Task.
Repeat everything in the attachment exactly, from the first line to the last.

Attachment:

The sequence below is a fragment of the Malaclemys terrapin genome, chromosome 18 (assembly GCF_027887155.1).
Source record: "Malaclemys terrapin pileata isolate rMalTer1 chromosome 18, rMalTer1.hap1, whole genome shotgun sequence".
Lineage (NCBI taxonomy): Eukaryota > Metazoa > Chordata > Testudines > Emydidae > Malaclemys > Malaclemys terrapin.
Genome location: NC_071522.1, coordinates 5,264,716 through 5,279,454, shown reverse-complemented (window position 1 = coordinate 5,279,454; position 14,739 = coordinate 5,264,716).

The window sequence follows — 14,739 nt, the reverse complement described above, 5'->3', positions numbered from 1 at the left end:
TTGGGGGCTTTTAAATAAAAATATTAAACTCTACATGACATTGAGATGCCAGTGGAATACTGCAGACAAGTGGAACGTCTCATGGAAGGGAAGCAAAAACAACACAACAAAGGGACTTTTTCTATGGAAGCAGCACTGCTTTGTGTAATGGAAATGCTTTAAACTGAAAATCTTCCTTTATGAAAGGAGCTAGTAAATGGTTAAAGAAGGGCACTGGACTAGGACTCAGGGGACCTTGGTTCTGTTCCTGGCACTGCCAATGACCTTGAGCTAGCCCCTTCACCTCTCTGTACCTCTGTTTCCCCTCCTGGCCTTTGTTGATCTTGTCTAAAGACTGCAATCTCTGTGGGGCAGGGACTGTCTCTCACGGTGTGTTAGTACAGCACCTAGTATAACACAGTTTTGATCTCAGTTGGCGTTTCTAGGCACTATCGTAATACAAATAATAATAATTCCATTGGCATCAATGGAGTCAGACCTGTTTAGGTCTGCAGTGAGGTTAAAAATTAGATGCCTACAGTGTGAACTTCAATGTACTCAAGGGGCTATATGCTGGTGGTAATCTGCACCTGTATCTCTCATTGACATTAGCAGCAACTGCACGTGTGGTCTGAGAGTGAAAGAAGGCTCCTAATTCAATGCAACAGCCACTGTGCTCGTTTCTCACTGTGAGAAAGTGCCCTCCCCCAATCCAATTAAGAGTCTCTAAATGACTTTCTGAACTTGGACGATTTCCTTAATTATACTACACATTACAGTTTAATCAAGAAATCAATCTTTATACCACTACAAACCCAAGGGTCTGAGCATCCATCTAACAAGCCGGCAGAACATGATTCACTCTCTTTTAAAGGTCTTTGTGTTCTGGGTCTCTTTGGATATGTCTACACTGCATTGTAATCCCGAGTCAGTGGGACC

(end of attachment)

The sequence below is a fragment of the Malaclemys terrapin genome, chromosome 18 (assembly GCF_027887155.1).
Source record: "Malaclemys terrapin pileata isolate rMalTer1 chromosome 18, rMalTer1.hap1, whole genome shotgun sequence".
Lineage (NCBI taxonomy): Eukaryota > Metazoa > Chordata > Testudines > Emydidae > Malaclemys > Malaclemys terrapin.
Genome location: NC_071522.1, coordinates 5,264,716 through 5,279,454, shown reverse-complemented (window position 1 = coordinate 5,279,454; position 14,739 = coordinate 5,264,716).

The window sequence follows — 14,739 nt, the reverse complement described above, 5'->3', positions numbered from 1 at the left end:
TTGGGGGCTTTTAAATAAAAATATTAAACTCTACATGACATTGAGATGCCAGTGGAATACTGCAGACAAGTGGAACGTCTCATGGAAGGGAAGCAAAAACAACACAACAAAGGGACTTTTTCTATGGAAGCAGCACTGCTTTGTGTAATGGAAATGCTTTAAACTGAAAATCTTCCTTTATGAAAGGAGCTAGTAAATGGTTAAAGAAGGGCACTGGACTAGGACTCAGGGGACCTTGGTTCTGTTCCTGGCACTGCCAATGACCTTGAGCTAGCCCCTTCACCTCTCTGTACCTCTGTTTCCCCTCCTGGCCTTTGTTGATCTTGTCTAAAGACTGCAATCTCTGTGGGGCAGGGACTGTCTCTCACGGTGTGTTAGTACAGCACCTAGTATAACACAGTTTTGATCTCAGTTGGCGTTTCTAGGCACTATCGTAATACAAATAATAATAATTCCATTGGCATCAATGGAGTCAGACCTGTTTAGGTCTGCAGTGAGGTTAAAAATTAGATGCCTACAGTGTGAACTTCAATGTACTCAAGGGGCTATATGCTGGTGGTAATCTGCACCTGTATCTCTCATTGACATTAGCAGCAACTGCACGTGTGGTCTGAGAGTGAAAGAAGGCTCCTAATTCAATGCAACAGCCACTGTGCTCGTTTCTCACTGTGAGAAAGTGCCCTCCCCCAATCCAATTAAGAGTCTCTAAATGACTTTCTGAACTTGGACGATTTCCTTAATTATACTACACATTACAGTTTAATCAAGAAATCAATCTTTATACCACTACAAACCCAAGGGTCTGAGCATCCATCTAACAAGCCGGCAGAACATGATTCACTCTCTTTTAAAGGTCTTTGTGTTCTGGGTCTCTTTGGATATGTCTACACTGCATTGTAATCCCGAGTCAGTGGGACC